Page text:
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PostPosted: Sun September 28th, 2014, 16:57 GMT 
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I'm biased but...yeah. The guy is the most inventive, close-to-genius figure that America has ever had the pleasure to be the birth place of. And in terms of his lyrics, he's far closer to, and yep I'm biased again, to the rich tradition of song, verse and poetry found in Great Britain. We liked him the minute he appeared in the public eye because of that.


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PostPosted: Sun September 28th, 2014, 17:36 GMT 
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Leonard wrote:
The 1962 debut album reached 13 in the UK album charts, not registering at all in the USA. So we dug him first.

That LP entered the UK charts in May 1965, stayed 6 weeks, reached No 13 as you say. All a part of the Blobmania that swept the planet that year! :P


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PostPosted: Sun September 28th, 2014, 19:39 GMT 
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supermabel1 wrote:
Leonard wrote:
The 1962 debut album reached 13 in the UK album charts, not registering at all in the USA. So we dug him first.

That LP entered the UK charts in May 1965, stayed 6 weeks, reached No 13 as you say. All a part of the Blobmania that swept the planet that year! :P

Us Brits wuz Blob-obsessed I tells ya!


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PostPosted: Sun September 28th, 2014, 20:01 GMT 
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supermabel1 wrote:
supermabel1 wrote:
[quote="Leonard"]The 1962 debut album reached 13 in the UK album charts, not registering at all in the USA. So we dug him first.

That LP entered the UK charts in May 1965, stayed 6 weeks, reached No 13 as you say. All a part of the Blobmania that swept the planet that year! :P

Us Brits wuz Blob-obsessed I tells ya![/quote]

Here's a thing! Listen up chart fans. Bob and the Beatles are neck and neck in the number of UK top ten albums. Bob's been catching up since the Bootleg series started. Not that sales are even close


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PostPosted: Sun September 28th, 2014, 20:47 GMT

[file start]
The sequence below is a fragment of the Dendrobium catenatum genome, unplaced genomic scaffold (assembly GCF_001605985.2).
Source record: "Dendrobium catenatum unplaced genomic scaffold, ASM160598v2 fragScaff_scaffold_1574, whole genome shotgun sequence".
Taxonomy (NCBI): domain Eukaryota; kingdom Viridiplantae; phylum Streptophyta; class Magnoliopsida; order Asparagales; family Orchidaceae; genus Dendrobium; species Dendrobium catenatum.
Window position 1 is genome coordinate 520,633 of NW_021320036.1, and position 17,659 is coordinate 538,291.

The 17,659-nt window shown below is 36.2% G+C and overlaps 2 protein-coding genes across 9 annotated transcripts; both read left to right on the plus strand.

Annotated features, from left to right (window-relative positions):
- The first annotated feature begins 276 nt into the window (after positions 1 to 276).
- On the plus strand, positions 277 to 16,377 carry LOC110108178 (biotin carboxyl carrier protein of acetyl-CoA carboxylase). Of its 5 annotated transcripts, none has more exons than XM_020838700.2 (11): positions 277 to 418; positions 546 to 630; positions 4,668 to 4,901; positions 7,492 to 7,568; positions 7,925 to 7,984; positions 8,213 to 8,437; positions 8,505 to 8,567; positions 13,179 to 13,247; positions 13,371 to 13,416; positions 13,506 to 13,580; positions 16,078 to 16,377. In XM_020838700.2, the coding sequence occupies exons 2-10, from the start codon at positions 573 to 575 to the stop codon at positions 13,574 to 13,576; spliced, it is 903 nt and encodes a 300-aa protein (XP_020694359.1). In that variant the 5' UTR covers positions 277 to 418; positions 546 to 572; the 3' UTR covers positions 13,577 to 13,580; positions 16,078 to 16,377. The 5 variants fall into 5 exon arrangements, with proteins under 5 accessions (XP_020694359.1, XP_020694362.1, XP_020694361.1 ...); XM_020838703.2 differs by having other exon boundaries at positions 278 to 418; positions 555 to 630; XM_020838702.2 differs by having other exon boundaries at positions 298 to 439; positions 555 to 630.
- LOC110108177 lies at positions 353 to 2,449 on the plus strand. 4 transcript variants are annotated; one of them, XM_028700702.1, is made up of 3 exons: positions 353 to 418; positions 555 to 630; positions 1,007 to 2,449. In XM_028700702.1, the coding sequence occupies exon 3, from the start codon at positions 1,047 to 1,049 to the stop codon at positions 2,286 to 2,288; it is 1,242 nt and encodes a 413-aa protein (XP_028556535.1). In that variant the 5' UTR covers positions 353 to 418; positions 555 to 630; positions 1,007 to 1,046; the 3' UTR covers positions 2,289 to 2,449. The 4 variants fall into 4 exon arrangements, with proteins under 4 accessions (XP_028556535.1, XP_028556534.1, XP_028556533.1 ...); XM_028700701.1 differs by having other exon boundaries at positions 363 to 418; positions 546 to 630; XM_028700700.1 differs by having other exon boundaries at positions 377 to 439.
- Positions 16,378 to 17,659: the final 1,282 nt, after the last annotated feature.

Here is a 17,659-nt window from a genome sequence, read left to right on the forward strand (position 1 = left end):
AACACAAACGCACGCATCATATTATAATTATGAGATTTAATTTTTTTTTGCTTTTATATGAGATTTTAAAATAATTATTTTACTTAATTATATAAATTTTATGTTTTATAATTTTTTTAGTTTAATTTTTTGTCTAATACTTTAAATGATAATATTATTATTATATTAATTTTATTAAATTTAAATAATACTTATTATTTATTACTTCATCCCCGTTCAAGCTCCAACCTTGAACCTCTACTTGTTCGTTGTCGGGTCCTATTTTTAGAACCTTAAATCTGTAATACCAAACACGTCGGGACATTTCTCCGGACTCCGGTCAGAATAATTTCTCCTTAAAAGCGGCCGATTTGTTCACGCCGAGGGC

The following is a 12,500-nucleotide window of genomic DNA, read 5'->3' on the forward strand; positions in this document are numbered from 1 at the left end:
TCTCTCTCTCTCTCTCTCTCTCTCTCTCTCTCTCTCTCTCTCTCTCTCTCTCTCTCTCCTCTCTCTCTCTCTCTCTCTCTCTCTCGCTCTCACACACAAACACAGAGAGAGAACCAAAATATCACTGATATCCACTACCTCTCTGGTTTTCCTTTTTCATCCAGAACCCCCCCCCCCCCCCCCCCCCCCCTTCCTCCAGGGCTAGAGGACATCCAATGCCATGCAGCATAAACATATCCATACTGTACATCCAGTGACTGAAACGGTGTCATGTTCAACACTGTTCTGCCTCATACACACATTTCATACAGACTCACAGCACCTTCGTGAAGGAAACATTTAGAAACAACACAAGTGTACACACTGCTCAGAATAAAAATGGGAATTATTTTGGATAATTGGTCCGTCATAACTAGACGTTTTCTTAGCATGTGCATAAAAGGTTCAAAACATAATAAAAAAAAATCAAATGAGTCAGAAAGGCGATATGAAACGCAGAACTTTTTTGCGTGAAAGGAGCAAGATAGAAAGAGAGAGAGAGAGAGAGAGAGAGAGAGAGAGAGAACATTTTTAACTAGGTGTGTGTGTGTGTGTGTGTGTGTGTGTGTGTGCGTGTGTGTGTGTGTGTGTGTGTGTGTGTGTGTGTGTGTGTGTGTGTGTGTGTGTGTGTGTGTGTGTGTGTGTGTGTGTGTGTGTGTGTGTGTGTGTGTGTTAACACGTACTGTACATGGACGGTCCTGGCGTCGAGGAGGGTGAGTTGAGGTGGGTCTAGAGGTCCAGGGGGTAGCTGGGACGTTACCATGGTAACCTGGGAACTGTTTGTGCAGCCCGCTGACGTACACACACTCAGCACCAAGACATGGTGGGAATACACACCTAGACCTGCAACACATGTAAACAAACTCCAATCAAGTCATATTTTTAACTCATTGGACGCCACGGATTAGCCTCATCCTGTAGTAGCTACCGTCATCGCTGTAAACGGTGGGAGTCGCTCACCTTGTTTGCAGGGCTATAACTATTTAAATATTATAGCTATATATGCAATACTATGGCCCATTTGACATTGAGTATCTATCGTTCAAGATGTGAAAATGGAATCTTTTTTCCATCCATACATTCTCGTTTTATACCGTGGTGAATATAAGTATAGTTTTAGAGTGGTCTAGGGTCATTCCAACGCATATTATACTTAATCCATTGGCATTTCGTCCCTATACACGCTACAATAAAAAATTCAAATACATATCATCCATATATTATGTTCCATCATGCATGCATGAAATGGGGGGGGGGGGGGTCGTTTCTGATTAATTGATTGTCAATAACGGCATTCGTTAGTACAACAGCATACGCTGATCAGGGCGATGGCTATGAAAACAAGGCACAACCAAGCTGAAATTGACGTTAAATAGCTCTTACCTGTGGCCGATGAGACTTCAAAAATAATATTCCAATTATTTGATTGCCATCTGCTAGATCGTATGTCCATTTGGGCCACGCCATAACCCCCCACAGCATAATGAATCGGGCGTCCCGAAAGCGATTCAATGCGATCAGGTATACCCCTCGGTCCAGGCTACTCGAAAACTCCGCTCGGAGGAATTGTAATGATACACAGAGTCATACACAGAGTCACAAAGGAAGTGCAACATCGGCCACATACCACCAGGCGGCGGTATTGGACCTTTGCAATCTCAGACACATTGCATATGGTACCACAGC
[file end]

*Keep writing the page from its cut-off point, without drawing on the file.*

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aintnoprophet wrote:
jcastro wrote:
http://www.elcorreoweb.es/cultura/085388/alumnos/hispalense/matriculan/asignatura/bob/dylan

University Of Seville, Spain

sorry the article is in Spanish


Johanna Parker wrote:
There have been university courses on Bob all over the place, I think they had one in Austria as well.


I'm aware that there are university courses, academic conferences etc. - SirDogg however was talking about a
SirDogg wrote:
a study at a university where you can take a bachelor's degree in "Dylanology"


Now that will be handy! My daughter is just starting her Master's at the University of Seville in Spain. She is a Bob fan! That might be a class for her too. :wink:


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PostPosted: Mon September 29th, 2014, 01:23 GMT 

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Of course they do.
They also understand him and his work more betterer.


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PostPosted: Mon September 29th, 2014, 02:00 GMT 
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leavinclaud wrote:
Here's a thing! Listen up chart fans. Bob and the Beatles are neck and neck in the number of UK top ten albums. Bob's been catching up since the Bootleg series started. Not that sales are even close

So Bob's only had an extra 40+ years to catch up to the Beatles.


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PostPosted: Mon September 29th, 2014, 02:24 GMT 

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The biggest difference between European, Australian and Japanese audiences is that they 'listen' attentively without inane chatter. A clear indication that they have a greater appreciation for the mans music.


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PostPosted: Mon September 29th, 2014, 02:43 GMT 
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Seems that way on this forum certainly, but he has quite a bit of American representation from fans as well.


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PostPosted: Mon September 29th, 2014, 04:20 GMT